I was wrong. Pence rode a revamped swing (discussed here by Devan Fink) to a .297/.358/.552 line across 316 plate appearances for the Rangers in 2019. Pence’s 128 wRC+ was the fourth-highest of his 13-year career and his best since 2013’s 135 mark. Pence’s improvement was driven not by an increase in contact rate (his 70.3% mark was unchanged from 2018) but by a marked elevation of his launch angle (to 10.1 degrees, after sitting at 5.7 last year), which led to a substantial increase in his fly ball rate (35.6%; second-highest in his career, again after 2013) and an even more dramatic increase in his HR/FB rate (to 23.1%, more than triple last year’s mark and by three points the best of his career). Read the rest of this entry »

Let’s Get the Rockies to 94 Wins

Last week, Rockies owner Dick Monfort made headlines by predicting a rock-solid 94 wins for his franchise this season. It seemed wildly optimistic; the team won 71 games in 2019 and didn’t make any major changes this offseason. We project them to be one of the worst four teams in the National League, not one of the best four.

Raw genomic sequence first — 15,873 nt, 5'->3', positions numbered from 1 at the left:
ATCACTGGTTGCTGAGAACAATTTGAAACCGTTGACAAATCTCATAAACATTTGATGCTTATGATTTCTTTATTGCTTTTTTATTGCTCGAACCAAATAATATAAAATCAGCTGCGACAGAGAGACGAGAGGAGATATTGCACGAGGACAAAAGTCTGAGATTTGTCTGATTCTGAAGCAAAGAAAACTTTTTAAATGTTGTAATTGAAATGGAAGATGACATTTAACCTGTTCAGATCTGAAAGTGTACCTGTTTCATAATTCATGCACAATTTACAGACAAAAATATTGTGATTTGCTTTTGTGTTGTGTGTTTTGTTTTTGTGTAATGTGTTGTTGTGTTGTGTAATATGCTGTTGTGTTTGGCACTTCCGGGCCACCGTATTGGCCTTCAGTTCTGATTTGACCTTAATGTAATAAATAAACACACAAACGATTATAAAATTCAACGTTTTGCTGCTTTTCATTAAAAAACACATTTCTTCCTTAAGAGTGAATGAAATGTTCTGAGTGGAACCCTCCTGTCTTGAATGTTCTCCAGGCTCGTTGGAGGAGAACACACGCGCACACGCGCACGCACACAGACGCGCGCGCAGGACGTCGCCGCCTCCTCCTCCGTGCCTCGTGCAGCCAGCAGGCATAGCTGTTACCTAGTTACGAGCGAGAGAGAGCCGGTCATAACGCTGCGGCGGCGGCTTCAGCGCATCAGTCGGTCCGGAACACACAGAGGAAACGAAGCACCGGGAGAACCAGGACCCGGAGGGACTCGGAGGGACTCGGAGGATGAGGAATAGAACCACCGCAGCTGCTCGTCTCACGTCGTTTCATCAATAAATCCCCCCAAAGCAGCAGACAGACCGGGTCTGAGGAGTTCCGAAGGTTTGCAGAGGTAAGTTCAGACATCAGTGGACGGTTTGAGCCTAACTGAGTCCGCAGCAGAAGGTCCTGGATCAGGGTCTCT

But Monfort used interpolation, as he was quick to point out. And we can’t simply ignore something with math behind it. So I’m taking out a special, purpose-built Rockies model to investigate the team: M.O.n.F.O.R.T., or the Model for Official non-Fake Obvious Rockies Truths.

First things first, let’s establish a baseline. On our Depth Charts page, you can see FanGraphs’ projected winning percentage for each 2020 club against neutral opponents. This only uses Steamer projections at the moment, but it will soon fold in ZiPS. The Rockies are projected for a .462 winning percentage.

That sounds bad, but it doesn’t consider their opponents. The Rockies play the AL Central in interleague play, which helps. And they play the Marlins seven times, but the Cardinals and Cubs only six. Do these small schedule quirks help them? Nope! In aggregate, we expect Rockies opponents to have a .501 winning percentage. What you see is what you get, in essence; we have the Rockies down for around 74.5 wins. With that baseline in mind, let’s start using M.O.n.F.O.R.T.’s findings to boost the Rockies.

Daniel Murphy Rekindles the Flame
Something you should know about my model is that every player’s closest comparable is Babe Ruth. But I asked it for a second comparable for Daniel Murphy, and it spit out “Daniel Murphy, but when he was good.” So there you have it — Murphy is going to defy age and start hitting again. As recently as 2017, he was putting up a .322/.384/.543 line. Imagine adjusting that up for altitude, and you can see some upside.